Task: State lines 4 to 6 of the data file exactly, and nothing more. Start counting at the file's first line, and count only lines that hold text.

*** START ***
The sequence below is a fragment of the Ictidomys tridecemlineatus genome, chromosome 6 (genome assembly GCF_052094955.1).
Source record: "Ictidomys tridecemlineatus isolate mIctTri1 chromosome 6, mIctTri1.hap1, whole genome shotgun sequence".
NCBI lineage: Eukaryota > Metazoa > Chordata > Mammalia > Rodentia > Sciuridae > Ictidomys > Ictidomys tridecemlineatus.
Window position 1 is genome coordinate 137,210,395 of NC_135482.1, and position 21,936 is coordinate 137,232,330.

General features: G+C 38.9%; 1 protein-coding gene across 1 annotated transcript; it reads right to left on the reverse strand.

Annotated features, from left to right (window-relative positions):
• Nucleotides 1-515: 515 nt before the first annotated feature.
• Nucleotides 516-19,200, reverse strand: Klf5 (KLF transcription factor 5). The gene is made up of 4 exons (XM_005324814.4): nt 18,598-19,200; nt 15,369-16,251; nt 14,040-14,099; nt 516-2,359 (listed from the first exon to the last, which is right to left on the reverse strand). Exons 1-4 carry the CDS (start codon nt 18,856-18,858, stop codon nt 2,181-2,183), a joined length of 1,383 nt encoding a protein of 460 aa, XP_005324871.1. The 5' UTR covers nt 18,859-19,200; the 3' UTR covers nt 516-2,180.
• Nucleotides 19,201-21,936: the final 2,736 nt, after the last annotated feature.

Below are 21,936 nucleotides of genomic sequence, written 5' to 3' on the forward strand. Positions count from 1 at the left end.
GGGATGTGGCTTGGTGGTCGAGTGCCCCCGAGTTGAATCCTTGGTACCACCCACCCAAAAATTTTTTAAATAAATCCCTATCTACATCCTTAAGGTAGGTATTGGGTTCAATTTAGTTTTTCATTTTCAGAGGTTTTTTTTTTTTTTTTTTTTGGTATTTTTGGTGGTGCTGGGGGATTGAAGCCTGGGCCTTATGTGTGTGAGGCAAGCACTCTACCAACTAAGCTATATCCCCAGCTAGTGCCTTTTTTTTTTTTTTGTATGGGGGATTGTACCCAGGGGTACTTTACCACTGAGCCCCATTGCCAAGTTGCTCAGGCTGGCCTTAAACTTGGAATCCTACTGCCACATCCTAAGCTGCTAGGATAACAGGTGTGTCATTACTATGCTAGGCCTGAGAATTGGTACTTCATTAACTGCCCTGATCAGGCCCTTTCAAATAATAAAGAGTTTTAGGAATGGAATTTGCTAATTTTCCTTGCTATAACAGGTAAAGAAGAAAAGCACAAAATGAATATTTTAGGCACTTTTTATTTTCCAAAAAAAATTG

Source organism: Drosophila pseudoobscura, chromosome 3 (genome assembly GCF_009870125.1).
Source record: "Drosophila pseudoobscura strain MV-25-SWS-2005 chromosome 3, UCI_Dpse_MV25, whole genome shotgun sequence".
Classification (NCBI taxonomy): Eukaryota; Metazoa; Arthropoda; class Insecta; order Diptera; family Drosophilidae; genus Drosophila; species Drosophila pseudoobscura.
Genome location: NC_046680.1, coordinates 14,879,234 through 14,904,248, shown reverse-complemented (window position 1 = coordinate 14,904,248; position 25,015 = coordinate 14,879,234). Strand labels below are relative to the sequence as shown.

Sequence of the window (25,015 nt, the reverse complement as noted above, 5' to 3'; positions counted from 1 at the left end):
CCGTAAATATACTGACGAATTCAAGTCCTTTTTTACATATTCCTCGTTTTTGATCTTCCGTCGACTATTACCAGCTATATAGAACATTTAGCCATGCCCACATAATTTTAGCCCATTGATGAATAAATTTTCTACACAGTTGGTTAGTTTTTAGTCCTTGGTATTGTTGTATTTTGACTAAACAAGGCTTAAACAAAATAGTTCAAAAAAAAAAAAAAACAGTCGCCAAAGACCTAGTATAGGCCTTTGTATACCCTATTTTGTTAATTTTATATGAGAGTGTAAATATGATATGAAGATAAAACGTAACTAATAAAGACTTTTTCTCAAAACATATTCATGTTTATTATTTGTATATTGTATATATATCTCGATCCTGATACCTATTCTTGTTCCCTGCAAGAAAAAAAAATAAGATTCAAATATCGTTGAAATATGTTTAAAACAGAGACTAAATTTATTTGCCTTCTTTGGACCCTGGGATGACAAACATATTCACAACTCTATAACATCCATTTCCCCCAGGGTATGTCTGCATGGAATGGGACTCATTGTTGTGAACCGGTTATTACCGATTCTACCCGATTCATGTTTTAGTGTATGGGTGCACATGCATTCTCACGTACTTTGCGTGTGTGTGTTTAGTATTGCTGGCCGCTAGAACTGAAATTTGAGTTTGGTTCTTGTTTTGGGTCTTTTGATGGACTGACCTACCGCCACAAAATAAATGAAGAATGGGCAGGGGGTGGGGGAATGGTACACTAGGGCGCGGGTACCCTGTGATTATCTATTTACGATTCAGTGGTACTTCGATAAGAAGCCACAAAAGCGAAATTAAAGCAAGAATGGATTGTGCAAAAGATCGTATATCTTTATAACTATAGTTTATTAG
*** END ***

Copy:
Window position 1 is genome coordinate 137,210,395 of NC_135482.1, and position 21,936 is coordinate 137,232,330.

General features: G+C 38.9%; 1 protein-coding gene across 1 annotated transcript; it reads right to left on the reverse strand.

Annotated features, from left to right (window-relative positions):